Making the Wooden Hinged Table Leaf Support

comments (4) October 11th, 2009 in blogs

Killenwood Tim Killen, contributor
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So far in this series on the Breakfast Table, we've done the rule joint, legs, and pierced carved skirt. In this post, I will show how to make the wooden hinge for the leaf support.

The final wooden hinge is shown in this illustration with the Top hidden. Note that there is a fixed full length rail that is tenoned into the legs. The hinge is made up of two pieces, one half of which is glued to the fixed rail.

Step 1: On the framework of the four legs and the pierced skirts (created in the last post), create the fixed full length rail. As we've encouraged often, it is preferable to create new parts within the existing assembly. Therefore, the full length skirt component is developed between the existing legs.

Here is a close up of the final hinge pieces for reference as we create them from scratch.

Step 2: Begin the fixed half of the hinge within the context of the assembled table. Create the upper face of this hinge half which includes a corner made from a 3/4-in. diameter circle. The hinge center is at the midpoint of the distance between the legs.

Step 3: Using the upper face created above, develop the hinge width and begin the layout of the knuckles. To create the gaps in the hinge, I've used cutting planes spaced evenly and the Intersection function.

Step 4: After the Intersection, use the Eraser Tool to clean up the waste. Also use the Circle Tool to create the hinge pin. Again use Intersect to create the intersection of the pin with the knuckles.

Step 5: We can use the fixed hinge half just created above, to speed up the development of the moveable hinge half. Copy the fixed half, move to the right, flip along the appropriate axis, and move into an offset position as shown below.

Step 6: With three simple steps we can quickly make the required adjustments to the right half of the hinge.

Step 7: However, there is one more adjustment to be made. The moveable portion of the hinge must be rounded on both outside corners. Use the Circle Tool to create the missing corner arc.

Step 8: Use the Push/Pull Tool to remove the square corners.

Step 9: The moveable portion of the hinge is nicely shaped as shown below.

Step 10: Place the two halves of the hinge into the table assembly. Copy and use the Rotate Tool to place the hinge on the other side of the table.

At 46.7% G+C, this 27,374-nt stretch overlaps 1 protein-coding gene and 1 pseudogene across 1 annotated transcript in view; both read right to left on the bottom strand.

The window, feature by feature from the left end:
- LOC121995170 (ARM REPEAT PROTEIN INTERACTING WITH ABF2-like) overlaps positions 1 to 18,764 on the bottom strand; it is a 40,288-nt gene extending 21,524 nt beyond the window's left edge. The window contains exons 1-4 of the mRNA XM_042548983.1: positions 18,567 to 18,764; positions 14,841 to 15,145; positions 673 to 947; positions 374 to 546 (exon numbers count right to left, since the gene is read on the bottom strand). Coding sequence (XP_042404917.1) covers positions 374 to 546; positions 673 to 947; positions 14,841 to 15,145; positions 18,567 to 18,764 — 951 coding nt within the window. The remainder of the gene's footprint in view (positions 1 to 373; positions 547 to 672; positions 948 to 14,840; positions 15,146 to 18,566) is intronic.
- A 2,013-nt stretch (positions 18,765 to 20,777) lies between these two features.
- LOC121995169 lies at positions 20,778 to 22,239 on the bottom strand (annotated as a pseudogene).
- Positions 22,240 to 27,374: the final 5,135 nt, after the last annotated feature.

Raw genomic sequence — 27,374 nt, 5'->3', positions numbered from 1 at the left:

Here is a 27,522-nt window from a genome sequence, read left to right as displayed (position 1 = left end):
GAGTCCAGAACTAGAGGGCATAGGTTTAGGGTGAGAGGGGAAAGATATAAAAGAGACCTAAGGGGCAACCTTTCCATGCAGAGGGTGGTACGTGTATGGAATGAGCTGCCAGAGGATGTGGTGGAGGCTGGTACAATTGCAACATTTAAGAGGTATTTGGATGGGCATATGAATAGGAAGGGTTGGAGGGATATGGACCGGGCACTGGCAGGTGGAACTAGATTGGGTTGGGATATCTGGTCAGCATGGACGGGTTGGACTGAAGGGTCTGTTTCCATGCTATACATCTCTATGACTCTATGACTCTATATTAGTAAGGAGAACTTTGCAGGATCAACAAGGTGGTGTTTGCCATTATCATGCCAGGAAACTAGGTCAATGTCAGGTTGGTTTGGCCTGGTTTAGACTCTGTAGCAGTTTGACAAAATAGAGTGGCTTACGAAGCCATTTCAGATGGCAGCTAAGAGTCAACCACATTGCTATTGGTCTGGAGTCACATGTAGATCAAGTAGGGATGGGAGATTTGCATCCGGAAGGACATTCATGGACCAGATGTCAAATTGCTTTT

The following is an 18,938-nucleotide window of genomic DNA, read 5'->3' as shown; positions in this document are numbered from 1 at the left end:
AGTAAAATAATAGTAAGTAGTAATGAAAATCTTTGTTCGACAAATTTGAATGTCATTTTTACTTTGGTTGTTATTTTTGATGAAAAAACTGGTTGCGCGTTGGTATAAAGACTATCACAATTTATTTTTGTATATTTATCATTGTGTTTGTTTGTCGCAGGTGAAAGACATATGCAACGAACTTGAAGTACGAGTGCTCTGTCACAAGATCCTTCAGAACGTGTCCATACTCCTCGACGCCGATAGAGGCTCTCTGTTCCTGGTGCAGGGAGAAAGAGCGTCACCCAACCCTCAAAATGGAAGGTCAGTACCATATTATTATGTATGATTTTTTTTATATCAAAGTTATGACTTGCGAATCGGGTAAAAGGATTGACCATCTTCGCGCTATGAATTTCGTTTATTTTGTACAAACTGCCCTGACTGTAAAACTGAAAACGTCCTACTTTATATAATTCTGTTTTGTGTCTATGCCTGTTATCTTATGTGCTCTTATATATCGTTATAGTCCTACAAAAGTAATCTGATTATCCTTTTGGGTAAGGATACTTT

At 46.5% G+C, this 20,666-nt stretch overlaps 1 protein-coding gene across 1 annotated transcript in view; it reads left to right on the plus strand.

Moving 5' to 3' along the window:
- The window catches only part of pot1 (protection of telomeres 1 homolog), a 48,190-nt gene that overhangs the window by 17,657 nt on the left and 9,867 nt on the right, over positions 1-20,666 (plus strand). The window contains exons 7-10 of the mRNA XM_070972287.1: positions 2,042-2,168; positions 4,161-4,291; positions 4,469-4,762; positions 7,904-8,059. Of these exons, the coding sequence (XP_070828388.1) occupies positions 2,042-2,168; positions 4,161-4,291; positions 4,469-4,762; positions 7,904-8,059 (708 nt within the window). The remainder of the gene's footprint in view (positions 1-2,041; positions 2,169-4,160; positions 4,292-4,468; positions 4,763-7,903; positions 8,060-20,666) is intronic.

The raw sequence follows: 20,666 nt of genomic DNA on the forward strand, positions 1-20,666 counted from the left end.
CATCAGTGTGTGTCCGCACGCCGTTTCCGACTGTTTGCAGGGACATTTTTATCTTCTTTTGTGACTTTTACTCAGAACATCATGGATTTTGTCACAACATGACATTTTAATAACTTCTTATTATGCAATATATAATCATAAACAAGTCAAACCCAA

Tim
http://killenwood.com



posted in: blogs, table, period interpretation


Comments (4)

DaveRichards DaveRichards writes: Jonas, I'm glad that worked and that the Move tutorial helped. You have a good suggestion and I'll do that next.
Posted: 8:36 am on October 14th

JonasMac JonasMac writes: Dave

I was able to remove the offending lines doing just as you suggested with the Eraser tool and my drawing looks like Tim's illustration- very satisfying - thanks

I should have realised that is why the right click is called the context menu but have learnt the hard way and I now understand more fully what "context menu " means .

I learned a lot from your earlier move tutorial and am now more confident in using this tool , but still struggle with the rotate tool as it is unlike the rotating tool in other drawing programs which I am familiar with . Perhaps you could devise a tutorial on rotating or point me in the direction of something already in existence .

Jonas Mac


Posted: 7:22 am on October 14th

DaveRichards DaveRichards writes: I hope Tim doesn't mind. I'm going to guess you are referring to the line created at the join between the straight line and the radius. Try running over that edge with the Eraser tool while holding Ctrl (Option on the Mac). This will soften that edge. You could also select the geometry including the line, right click to open the Context menu (you discovered why it is called the Context menu) and choose Smooth/Soften. -Dave
Posted: 9:59 pm on October 13th

JonasMac JonasMac writes: Tim

I managed to complete the hinged elements but can't get rid of vertical lines between the straight section and the curves to the "tenons" ( best illustrated in steps 7 & 8). If I try to erase the lines I loose other geometry , can you think what I may be doing wrong?
Through doing the hinge I learned that the right click menu has different modes depending on what you select , I couldn't get Flip Along to register and realised in step 5 when in front view I had copied the front face of the fixed element only and missed the geometry behind . This was worth learning for me because I tend to move /copy elements in Standard Views ( top, front etc,) .

I don't know why the myth has arisen (which I see often repeated in other forums ) that you can be up and running in Sketch-Up in a couple of hours . You would soon get found out if you were asked to do a drawing such as the hinge above not to mention the table itself if you didn't understand the program which is deceptively simple.

I enjoy the forum .

JonasMac




Posted: 7:25 pm on October 13th

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